There Will Be Multi-Billion Dollar Open Source Companies
Glyn Moody has a highly interesting post out today, where he asks the question, "Why No Billion-Dollar Open Source Companies?" The post follows a meeting that Moody had with Jim Whitehurst, the CEO of Red Hat.
Whitehurst, of course, has done a good job of steering one of best capitalized and most successful open source companies, and one of the only public U.S. companies still squarely focused on open source now that Sun Microsystems has been swallowed up by Oracle. Whitehurst made the comment to Moody that for Red Hat to become a $5 billion company it would have to be “replacing $50 billion of revenue” currently enjoyed by other computer companies. What does that mean?
"What he meant was that to attain that $5 billion of revenue Red Hat would have to displace software that currently costs $50 billion. Selling $50 billion-worth of software – even if it only costs $5 billion – is somewhat hard, which is why it will take a while to achieve. I think this is the first time I've heard someone as senior as Whitehurst admit something rather profound: that open source solutions save money for customers by doing away with the fat margins for existing computer companies – and thus shrink the overall market."
Wow is there a lot in there for commercial open source players to think about. Moody is right that Whitehurst is making some interesting admissions here. In particular, those who oppose open source software in businesses often argue that it shrinks the overall market for fee-based software and damages the software ecosystem. That's behind the historical opposition that companies such as Microsoft had toward open source.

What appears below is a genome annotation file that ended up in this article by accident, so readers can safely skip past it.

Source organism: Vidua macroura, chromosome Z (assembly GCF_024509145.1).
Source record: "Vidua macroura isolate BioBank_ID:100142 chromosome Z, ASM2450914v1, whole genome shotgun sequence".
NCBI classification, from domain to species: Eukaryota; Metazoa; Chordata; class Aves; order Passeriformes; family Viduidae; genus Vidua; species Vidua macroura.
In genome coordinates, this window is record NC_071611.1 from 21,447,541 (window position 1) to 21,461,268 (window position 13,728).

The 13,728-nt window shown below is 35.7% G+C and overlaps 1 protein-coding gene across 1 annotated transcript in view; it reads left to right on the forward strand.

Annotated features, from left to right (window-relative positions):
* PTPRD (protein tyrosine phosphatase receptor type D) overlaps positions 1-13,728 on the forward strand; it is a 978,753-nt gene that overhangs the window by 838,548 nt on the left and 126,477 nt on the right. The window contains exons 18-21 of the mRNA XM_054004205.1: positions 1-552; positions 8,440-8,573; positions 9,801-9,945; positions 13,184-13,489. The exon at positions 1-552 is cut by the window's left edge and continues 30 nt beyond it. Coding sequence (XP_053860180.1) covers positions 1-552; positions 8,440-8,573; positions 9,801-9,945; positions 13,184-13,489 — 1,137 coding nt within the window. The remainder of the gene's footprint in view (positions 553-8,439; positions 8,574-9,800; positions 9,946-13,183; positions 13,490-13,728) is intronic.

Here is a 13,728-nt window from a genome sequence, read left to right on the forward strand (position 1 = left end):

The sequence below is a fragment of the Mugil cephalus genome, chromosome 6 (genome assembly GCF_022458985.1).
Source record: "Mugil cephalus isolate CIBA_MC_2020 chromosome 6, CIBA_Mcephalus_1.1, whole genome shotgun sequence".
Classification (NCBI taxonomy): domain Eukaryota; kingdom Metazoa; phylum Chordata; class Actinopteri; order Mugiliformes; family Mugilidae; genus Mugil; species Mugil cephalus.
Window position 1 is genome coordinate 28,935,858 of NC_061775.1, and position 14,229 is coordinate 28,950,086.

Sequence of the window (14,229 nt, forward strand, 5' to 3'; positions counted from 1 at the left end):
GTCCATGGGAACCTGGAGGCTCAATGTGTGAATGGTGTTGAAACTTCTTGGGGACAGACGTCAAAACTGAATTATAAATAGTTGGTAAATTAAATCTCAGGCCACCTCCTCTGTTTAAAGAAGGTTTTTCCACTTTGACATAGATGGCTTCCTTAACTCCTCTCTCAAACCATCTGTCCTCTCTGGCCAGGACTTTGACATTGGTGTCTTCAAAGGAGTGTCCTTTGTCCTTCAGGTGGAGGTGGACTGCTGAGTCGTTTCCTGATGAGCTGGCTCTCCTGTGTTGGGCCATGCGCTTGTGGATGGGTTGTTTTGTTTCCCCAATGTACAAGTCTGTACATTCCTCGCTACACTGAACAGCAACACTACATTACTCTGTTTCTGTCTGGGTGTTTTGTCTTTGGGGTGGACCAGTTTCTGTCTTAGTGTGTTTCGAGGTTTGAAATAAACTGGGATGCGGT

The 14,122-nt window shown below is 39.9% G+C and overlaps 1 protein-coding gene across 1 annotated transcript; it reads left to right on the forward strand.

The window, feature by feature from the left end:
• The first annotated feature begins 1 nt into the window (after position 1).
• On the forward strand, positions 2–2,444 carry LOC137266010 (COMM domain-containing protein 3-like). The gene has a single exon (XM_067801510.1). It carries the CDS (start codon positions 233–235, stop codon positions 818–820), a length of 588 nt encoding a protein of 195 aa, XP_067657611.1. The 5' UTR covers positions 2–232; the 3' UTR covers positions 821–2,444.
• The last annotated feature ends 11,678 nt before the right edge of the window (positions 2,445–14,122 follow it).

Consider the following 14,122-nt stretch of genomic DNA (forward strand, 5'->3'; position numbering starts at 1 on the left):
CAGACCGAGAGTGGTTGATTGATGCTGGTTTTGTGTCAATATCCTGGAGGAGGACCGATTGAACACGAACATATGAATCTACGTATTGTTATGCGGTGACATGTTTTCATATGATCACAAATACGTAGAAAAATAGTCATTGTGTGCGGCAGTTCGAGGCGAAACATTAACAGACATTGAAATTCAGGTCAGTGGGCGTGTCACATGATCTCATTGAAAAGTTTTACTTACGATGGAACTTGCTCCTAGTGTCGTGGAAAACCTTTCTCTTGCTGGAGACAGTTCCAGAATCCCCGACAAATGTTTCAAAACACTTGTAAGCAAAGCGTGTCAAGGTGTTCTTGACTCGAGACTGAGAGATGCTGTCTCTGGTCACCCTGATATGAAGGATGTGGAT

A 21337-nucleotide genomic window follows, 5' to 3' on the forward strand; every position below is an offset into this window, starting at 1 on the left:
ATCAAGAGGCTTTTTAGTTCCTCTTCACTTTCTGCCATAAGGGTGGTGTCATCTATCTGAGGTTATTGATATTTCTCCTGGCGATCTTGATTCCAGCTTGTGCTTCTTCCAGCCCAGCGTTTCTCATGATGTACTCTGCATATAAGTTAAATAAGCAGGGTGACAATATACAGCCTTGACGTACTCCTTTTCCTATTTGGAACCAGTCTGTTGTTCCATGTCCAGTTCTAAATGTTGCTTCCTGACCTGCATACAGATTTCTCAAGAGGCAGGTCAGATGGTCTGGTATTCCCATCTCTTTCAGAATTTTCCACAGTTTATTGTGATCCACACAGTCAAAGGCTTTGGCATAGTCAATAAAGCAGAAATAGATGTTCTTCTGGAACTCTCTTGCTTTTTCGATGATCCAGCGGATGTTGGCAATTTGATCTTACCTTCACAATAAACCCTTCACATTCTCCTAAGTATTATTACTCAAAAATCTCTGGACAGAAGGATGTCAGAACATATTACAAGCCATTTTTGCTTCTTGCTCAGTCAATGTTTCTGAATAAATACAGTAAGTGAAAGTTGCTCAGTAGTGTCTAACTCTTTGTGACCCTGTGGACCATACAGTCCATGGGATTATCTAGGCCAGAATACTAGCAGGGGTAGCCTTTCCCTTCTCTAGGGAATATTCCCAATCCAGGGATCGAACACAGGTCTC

While I think Moody analyzes the whole issue of what it takes to be a multi-billion dollar open source company well, I would note that investor and user perceptions have a lot of sway when it comes to market valuations. Red Hat went public years ago, directly during the frothy stock market that surrouned many dot-com companies. In fact, the venture capital firm that funded Red Hat was Benchmark Capital, the powerful Internet-focused Silicon Valley firm that is lionized in the book eBoys. Benchmark was also the VC behind eBay, Webvan and many other dot-com companies.
With Benchmark's backing, Red Hat actually did have about a $5 billion market capitalization upon its IPO, and then that valuation settled down along with the rest of the market for technology companies. There will be open source-focused companies with multi-billion dollar market caps. There will be better times for technology companies. There will be inflated perceptions of technology stocks again. These things go in cycles, and my bet is that Whitehurst knows that his company stands a great chance of becoming a multi-billion dollar, public open source-focused leader.